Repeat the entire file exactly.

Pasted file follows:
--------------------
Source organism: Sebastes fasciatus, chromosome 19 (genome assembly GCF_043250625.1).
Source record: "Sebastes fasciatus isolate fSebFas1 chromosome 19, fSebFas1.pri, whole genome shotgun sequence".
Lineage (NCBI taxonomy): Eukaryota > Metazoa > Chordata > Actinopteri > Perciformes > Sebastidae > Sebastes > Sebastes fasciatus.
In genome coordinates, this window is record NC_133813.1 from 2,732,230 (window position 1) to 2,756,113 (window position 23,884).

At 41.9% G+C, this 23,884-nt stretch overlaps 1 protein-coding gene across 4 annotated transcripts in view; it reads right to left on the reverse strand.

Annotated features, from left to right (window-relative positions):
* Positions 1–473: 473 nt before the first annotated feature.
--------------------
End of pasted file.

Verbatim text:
Source organism: Sebastes fasciatus, chromosome 19 (genome assembly GCF_043250625.1).
Source record: "Sebastes fasciatus isolate fSebFas1 chromosome 19, fSebFas1.pri, whole genome shotgun sequence".
Lineage (NCBI taxonomy): Eukaryota > Metazoa > Chordata > Actinopteri > Perciformes > Sebastidae > Sebastes > Sebastes fasciatus.
In genome coordinates, this window is record NC_133813.1 from 2,732,230 (window position 1) to 2,756,113 (window position 23,884).

At 41.9% G+C, this 23,884-nt stretch overlaps 1 protein-coding gene across 4 annotated transcripts in view; it reads right to left on the reverse strand.

Annotated features, from left to right (window-relative positions):
* Positions 1–473: 473 nt before the first annotated feature.